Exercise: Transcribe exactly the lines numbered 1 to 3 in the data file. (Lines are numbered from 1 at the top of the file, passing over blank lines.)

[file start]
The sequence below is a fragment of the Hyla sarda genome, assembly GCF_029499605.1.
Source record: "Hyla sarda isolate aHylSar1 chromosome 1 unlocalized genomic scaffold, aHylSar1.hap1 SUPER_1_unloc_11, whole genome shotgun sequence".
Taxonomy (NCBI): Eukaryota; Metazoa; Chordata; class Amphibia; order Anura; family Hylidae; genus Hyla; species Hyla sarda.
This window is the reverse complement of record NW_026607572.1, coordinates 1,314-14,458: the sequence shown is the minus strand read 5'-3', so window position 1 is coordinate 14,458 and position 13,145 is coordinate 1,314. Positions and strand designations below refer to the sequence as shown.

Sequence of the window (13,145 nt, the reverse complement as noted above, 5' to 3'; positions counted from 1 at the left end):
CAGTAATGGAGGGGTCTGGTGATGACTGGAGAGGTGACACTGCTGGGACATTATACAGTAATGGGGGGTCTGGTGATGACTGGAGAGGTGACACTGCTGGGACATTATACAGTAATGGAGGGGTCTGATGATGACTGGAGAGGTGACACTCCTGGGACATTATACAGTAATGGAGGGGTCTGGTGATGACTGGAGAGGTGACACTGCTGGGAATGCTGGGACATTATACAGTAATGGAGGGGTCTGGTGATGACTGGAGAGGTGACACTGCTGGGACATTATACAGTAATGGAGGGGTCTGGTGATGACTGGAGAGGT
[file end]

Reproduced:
The sequence below is a fragment of the Hyla sarda genome, assembly GCF_029499605.1.
Source record: "Hyla sarda isolate aHylSar1 chromosome 1 unlocalized genomic scaffold, aHylSar1.hap1 SUPER_1_unloc_11, whole genome shotgun sequence".
Taxonomy (NCBI): Eukaryota; Metazoa; Chordata; class Amphibia; order Anura; family Hylidae; genus Hyla; species Hyla sarda.